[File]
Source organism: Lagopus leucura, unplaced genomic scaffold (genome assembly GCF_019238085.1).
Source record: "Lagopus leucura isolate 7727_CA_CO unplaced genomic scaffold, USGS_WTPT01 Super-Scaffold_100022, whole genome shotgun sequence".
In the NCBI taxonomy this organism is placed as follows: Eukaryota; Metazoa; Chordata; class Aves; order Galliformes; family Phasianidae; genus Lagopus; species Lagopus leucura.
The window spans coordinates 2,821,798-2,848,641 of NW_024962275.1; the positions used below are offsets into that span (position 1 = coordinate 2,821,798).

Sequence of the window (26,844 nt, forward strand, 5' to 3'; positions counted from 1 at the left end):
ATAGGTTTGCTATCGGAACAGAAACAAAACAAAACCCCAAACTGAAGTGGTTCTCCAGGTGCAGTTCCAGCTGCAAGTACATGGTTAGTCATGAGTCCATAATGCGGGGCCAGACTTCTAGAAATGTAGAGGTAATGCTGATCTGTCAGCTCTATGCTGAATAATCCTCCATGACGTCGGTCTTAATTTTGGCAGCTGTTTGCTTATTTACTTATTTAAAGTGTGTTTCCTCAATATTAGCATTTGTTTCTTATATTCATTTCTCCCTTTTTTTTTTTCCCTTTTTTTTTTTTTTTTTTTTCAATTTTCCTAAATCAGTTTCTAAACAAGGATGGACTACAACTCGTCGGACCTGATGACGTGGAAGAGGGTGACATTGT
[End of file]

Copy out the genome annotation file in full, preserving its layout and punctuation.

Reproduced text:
Source organism: Lagopus leucura, unplaced genomic scaffold (genome assembly GCF_019238085.1).
Source record: "Lagopus leucura isolate 7727_CA_CO unplaced genomic scaffold, USGS_WTPT01 Super-Scaffold_100022, whole genome shotgun sequence".
In the NCBI taxonomy this organism is placed as follows: Eukaryota; Metazoa; Chordata; class Aves; order Galliformes; family Phasianidae; genus Lagopus; species Lagopus leucura.
The window spans coordinates 2,821,798-2,848,641 of NW_024962275.1; the positions used below are offsets into that span (position 1 = coordinate 2,821,798).

Sequence of the window (26,844 nt, forward strand, 5' to 3'; positions counted from 1 at the left end):
ATAGGTTTGCTATCGGAACAGAAACAAAACAAAACCCCAAACTGAAGTGGTTCTCCAGGTGCAGTTCCAGCTGCAAGTACATGGTTAGTCATGAGTCCATAATGCGGGGCCAGACTTCTAGAAATGTAGAGGTAATGCTGATCTGTCAGCTCTATGCTGAATAATCCTCCATGACGTCGGTCTTAATTTTGGCAGCTGTTTGCTTATTTACTTATTTAAAGTGTGTTTCCTCAATATTAGCATTTGTTTCTTATATTCATTTCTCCCTTTTTTTTTTTCCCTTTTTTTTTTTTTTTTTTTTCAATTTTCCTAAATCAGTTTCTAAACAAGGATGGACTACAACTCGTCGGACCTGATGACGTGGAAGAGGGTGACATTGT